“I’ve got a few interesting memories from playing here,” he said. “That includes a last-minute equaliser Carlisle scored when I was playing for Oldham, which still doesn’t sit well, even though it was probably 10 years ago now! I still remember it like it was only yesterday.
“It was always a tough place to come to and that’s something the boys are talking about now. We have to make this a fortress this season. I know every team says that, but we have to work hard to make this a place teams don’t want to come to.
“I just hope we can get the fans back in before long because it will be very strange playing league football without supporters here. I do remember the fans behind the goal sucking the ball into the net, and having to go over to the away fans and we were gutted at the end of it.
“I know what this place can be like, there can be a great atmosphere here, and hopefully the fans will be back soon and we can show them some good football out on the pitch.”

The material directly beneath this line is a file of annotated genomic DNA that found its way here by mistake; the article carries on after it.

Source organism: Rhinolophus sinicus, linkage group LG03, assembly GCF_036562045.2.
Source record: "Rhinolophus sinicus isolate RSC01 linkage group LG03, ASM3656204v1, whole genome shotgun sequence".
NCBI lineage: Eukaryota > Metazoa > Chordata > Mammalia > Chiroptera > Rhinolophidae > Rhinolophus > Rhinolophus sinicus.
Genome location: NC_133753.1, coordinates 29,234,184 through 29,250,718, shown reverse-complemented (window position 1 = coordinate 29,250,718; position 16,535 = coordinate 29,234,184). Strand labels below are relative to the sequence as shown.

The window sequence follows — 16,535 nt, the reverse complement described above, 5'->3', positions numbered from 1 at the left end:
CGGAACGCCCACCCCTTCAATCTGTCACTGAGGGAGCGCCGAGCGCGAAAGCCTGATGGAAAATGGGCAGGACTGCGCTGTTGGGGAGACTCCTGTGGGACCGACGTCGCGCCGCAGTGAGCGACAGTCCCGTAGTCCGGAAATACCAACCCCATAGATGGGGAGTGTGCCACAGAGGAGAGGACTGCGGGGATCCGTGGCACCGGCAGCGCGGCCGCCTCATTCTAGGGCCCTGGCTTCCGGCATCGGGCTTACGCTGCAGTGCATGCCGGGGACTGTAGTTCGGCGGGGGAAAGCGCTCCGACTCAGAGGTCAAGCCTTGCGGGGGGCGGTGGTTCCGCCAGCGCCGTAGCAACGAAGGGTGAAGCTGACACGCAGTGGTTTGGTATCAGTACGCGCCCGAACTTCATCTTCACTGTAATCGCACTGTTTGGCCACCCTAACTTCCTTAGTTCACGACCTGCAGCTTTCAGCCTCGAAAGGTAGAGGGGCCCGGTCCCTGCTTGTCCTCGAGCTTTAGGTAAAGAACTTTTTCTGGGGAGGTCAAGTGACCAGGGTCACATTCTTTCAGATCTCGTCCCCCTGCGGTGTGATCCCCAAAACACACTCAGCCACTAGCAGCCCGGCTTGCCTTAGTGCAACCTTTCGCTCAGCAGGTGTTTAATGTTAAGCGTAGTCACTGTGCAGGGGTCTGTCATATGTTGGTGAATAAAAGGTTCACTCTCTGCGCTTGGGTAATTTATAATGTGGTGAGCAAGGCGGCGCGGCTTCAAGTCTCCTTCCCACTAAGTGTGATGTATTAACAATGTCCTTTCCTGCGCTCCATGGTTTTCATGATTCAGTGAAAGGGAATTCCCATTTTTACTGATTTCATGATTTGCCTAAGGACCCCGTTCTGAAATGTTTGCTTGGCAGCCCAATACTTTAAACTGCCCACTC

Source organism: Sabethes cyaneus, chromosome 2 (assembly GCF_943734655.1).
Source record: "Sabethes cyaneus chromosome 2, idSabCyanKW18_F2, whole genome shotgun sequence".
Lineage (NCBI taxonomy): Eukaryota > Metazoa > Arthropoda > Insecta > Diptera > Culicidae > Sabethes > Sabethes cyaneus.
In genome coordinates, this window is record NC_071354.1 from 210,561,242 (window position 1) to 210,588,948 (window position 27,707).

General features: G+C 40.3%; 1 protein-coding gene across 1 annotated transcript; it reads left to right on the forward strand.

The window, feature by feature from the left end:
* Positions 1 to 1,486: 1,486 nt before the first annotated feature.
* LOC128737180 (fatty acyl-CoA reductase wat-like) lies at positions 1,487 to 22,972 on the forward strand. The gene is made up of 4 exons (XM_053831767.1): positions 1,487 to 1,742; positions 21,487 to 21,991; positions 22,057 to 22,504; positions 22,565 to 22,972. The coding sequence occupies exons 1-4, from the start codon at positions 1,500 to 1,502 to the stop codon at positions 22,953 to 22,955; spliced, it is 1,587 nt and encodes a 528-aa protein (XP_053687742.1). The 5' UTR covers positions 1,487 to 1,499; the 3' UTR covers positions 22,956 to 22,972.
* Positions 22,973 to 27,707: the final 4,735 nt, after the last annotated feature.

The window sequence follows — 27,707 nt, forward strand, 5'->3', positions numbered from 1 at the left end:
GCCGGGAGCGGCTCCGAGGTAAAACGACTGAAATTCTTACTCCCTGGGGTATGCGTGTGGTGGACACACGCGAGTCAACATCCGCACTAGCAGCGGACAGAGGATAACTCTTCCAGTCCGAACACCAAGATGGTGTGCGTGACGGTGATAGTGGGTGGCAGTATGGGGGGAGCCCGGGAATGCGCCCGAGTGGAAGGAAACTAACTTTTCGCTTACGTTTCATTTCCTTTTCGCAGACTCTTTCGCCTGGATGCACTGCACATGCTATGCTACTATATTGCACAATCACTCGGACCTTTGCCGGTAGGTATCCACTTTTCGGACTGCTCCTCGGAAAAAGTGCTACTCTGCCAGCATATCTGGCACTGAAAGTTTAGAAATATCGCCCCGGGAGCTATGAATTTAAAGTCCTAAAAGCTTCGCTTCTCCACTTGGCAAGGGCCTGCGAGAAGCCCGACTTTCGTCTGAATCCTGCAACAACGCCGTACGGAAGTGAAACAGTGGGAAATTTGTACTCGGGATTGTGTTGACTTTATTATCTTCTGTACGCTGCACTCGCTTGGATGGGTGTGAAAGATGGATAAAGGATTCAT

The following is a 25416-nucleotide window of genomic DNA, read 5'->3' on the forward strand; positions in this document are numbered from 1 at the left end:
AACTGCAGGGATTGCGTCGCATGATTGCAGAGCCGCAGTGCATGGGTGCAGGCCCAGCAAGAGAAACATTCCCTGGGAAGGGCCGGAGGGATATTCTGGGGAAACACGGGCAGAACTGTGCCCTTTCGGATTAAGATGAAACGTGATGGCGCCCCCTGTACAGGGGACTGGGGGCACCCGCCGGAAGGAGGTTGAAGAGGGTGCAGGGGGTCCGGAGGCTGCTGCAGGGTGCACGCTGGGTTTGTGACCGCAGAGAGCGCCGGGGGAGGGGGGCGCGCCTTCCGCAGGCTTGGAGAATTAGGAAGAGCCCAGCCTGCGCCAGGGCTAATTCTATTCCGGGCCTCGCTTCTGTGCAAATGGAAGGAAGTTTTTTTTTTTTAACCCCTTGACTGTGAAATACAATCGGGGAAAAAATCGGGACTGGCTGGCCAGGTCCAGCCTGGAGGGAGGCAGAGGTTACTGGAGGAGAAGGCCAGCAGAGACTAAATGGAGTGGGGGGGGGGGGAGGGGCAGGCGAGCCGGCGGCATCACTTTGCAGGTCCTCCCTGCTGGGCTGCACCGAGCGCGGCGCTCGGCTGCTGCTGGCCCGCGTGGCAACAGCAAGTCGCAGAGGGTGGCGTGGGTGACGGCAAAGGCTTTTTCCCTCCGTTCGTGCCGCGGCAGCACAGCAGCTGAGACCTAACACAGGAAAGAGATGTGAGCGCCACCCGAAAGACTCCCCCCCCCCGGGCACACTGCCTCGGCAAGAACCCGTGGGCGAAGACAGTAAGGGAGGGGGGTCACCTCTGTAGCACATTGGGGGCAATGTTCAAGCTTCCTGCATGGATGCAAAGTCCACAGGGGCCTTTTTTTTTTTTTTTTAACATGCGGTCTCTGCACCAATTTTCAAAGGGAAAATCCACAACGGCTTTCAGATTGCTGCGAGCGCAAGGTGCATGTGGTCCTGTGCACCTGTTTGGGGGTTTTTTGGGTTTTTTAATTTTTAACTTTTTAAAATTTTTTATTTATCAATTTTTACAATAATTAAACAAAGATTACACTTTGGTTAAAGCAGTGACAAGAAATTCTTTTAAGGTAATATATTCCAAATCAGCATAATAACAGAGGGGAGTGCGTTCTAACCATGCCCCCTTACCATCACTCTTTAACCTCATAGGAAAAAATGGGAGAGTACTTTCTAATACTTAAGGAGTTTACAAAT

“All I ever want is to be successful, whichever club I’m at,” he added. “I love playing football. I want to win. If I lose in training, I’m miserable, so that’s inside me and that’ll be inside me for as long as I’m kicking a football, and probably after.
“I still feel I have a lot to offer and I’m hoping very much that I can make an impact here this season. As for the team, why not say it - we want to go up. We want to push on and get promoted, and I don’t think that would be the wrong thing to say.
“I’m sure if you ask any of the lads they’ll tell you that’s where we want to be this season. I think we’ve put together an exciting young squad that on the basis of what I’ve seen should be able to challenge if we’re all on form and we have a relatively injury free season.
“There’s no point being here if we don’t want to challenge for the top honour, so hopefully we’re going to have a very good season, and I can’t wait to get started.”
In the second part of our interview with Dean Furman, on the official website on Sunday morning, we take a look at a career which took him from Chelsea to Rangers as a youngster, and eventually to the South African Premier League where the medals and trophies flowed, and the caps for his country continued to pile up.
Click HERE to watch an interview with Dean Furman on iFollow United now.